Patient prognosis significantly depended on several clinico-pathological parameters as well as on the PD-L1 expression in tumor cells and immune cells. Patients with a high PD-L1 expression in tumor cells (IRS>2) or immune cells (group 2 and 3) showed a significant better overall and tumor specific survival (Figure 2A-2D; Table 1). This effect could not be reproduced if the IRS-cut off for tumor cells respectively the cut-off for immune cells was marked down to 0 (Supplementary File 2). The best overall and tumor specific survival was observed for those patients with a high PD-L1 expression in tumor cells and in immune cells (Figure 3A3B). There was no significant correlation between PD-L1 expression in stroma cells and patient survival (data not shown). In general, PD-L1-status correlated highly significantly between tumor and immune cells, tumor and stroma cells, and immune and stroma cells (p<0.001 each; Figure 3C).

Prognostic significance and intersection of PD-L1 expression in tumor, immune and stromal cells.

Figure 3: Prognostic significance and intersection of PD-L1 expression in tumor, immune and stromal cells. The best overall A. and tumor specific survival B. was observed for those patients with a high PD-L1 expression in tumor cells and in immune cells (p<0.001 each). After grouping and dichotomization, 243 of 465 cases (52.3%) were classified as “PD-L1 positive” for at least one tumor component (tumor cells, stroma cells and/or immune cells; C.). Expression in tumor cells, stroma cells and immune cells were significantly correlated with each other (p<0.001 each). Patients with PD-1 positive TILs showed a better tumor specific survival, which was not significant after Simes’ multiple testing procedure (p=0.050; D.).

Patients with PD-1 positive TILs showed a better tumor specific survival, which was not significant after Simes’ multiple testing procedure (Table 1; Figure 3D).

Multivariate survival analysis (Cox regression)

A Cox regression was carried out on all parameters which had a p<0.1 in univariate survival analysis, i.e. Laurén-phenotype, T-, N-, M-, L-, V-, and R-category, UICC-stage, lymph node ratio, tumor grade, MSI-, MET-, PD-L1- (tumor and immune cells), and PD-1-status (immune cells). Five parameters remained in the Cox model after running the backward LR method with pin=0.05 and pout=0.10. These were UICC-stage, lymph node ratio, R-status, MET-status and PD-L1 expression in immune cells (Table 3).

Table 3: Univariate and multivariate survival analysis

Overall Survival

Tumor Specific Survival

Univariate Cox Regression

Multivariate Cox Regression*

Univariate Cox Regression

Multivariate Cox Regression*


95% C.I.



95% C.I.



95% C.I.



95% C.I.







 IB vs. IA













 IIA vs. IA













 IIB vs. IA













 IIIA vs. IA













 IIIB vs. IA













 IIIC vs. IA













 IV vs. IA













LNR>Median (0.22)













R1/R2 vs. R0























MET positive













PD-L1 in tumor cells







PD-L1 in immune cells













PD-1 in immune cells




*Input variables: Laurén-phenotype, T-, N-, M-, L-, V- and R-category, UICC-stage, lymph node ratio, tumor grade, MSI-, MET-, PD-L1- (tumor and immune cells) and PD-1-status (immune cells).

LNR denotes lymph node ratio, MSI microsatellite instable and MSS microsatellite stable

Expression in liver metastases

Tissue specimens from liver metastases were available in 15 cases. Nine metastases (60%) showed a membranous PD-L1 expression of tumor cells, which was mainly limited to single cells and ranged from 0.1 to 3% respectively from 1+ to 2+ (Figure 1D-1F). Dichotomized by an IRS >2, 5 cases were classified as “PD-L1 positive” in tumor cells. Twelve of 15 cases (80%) showed concordant staining results for the primary and its corresponding metastasis (κ=0.471; p=0.032).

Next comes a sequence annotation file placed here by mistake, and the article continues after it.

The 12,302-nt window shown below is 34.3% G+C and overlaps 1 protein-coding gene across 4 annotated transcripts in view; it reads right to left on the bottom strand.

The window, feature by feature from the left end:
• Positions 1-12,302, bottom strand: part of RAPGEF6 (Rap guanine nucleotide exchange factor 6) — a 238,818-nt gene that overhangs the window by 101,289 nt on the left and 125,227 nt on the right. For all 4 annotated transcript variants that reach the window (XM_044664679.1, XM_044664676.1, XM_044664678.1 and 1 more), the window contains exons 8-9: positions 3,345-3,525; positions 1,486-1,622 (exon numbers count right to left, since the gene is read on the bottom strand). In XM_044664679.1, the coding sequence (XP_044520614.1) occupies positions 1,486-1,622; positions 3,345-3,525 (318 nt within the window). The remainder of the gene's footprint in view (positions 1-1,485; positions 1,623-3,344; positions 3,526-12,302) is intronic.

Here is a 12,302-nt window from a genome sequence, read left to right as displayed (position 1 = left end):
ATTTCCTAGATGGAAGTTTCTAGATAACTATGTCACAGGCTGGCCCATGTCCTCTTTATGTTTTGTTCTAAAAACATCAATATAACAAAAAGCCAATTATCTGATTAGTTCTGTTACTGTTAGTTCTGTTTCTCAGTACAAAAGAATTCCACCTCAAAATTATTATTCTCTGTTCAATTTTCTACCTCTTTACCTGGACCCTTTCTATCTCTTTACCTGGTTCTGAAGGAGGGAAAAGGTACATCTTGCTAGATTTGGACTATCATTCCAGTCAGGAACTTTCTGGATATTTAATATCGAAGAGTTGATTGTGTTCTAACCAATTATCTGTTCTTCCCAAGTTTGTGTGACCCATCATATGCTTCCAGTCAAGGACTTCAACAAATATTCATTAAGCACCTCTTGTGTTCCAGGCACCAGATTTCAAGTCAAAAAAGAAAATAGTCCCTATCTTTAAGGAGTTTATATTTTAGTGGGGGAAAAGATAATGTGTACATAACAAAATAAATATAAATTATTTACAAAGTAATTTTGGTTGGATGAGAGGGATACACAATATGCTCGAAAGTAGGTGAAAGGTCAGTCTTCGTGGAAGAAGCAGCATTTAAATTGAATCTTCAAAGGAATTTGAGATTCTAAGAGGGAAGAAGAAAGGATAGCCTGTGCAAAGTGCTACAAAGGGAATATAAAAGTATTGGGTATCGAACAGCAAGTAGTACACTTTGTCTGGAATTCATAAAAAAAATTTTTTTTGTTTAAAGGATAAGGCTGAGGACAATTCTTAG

PD-L1 expression in immune cells was found in 11 metastases (73.3%) and ranged from 1 to 10% (Figure 1I). Dichotomized by the 10% cut-off, one case (6.7%) was classified as PD-L1 positive in immune cells. Twelve of 15 cases (80%) showed concordant staining results for the GC and its corresponding metastasis (κ=0.328; p=0.086).

PD-1 positive TILs were present in 11 metastases (73.3%). The expression in GCs and their corresponding metastases was concordant in 12 cases (80%; κ=0.526; p=0.039; Supplementary File 3).

Accessibility for biopsy diagnostics

In a palliative setting, only tumor biopsies may be available for testing of a predictive biomarker. Thus we explored the spatial distribution of PD-L1 positive tumor cells in the primary tumor. In 22 of 140 cases (15.7%) with a membranous PD-L1 expression in tumor cells, the tumor surface could not be evaluated. In the remaining 118 cases, PD-L1 positive tumor cells were close to the mucosal surface and generally accessible by biopsy in 79 (66.9%) cases. In 39 cases (33.1%), PD-L1 positive tumor cells were localized only in the tumor center or near the invasion front (Figure 1J).


PD-L1 and PD-1 are biologically and prognostically relevant in GC

The present study is the first evaluation of PD-L1 and PD-1 expression in a large and well-characterized Caucasian cohort of GC. PD-L1 and PD-1 were expressed in a substantial amount of GCs either in tumor and immune cells or immune cells only. PD-L1 expression was found to be an independent survival prognosticator and correlated with distinct clinico-pathological patient characteristics.

Up to now, only five studies of smaller Asian patient cohorts investigated the PD-L1/PD-1 expression in GC [1216]. PD-L1 was found in 43 to 63% of the Asian patients and, different from our cohort, showed a negative impact on patient survival. However, Asian and non-Asian GCs exhibit distinct tumor immunity signatures related to T-cell function [10], which may also affect the correlation of PD-L1/PD-1 expression with patient survival. In other tumor entities like malignant melanoma or lung cancer, it is proven that PD-L1 positive tumors show significant higher response rates to anti-PD-1/PD-L1 therapy. Thus, treatment independent effects on patient survival have to be considered in PD-L1/PD-1-positive GCs and have to be distinguished from therapeutic effects. Still, PD-L1/PD-1 expression might serve as a predictive biomarker for PD-1/PD-L1 checkpoint inhibitor treatment, which raises several questions: What needs to be considered in the development of a PD-L1 biomarker score? Is it possible to reliably evaluate the PDL1/PD-1 expression by a biopsy? Which clinico-pathological patient characteristics may serve as a surrogate marker for PD-L1/PD-1-expression, in order to minimize the risk of sampling errors, e.g. in a palliative setting?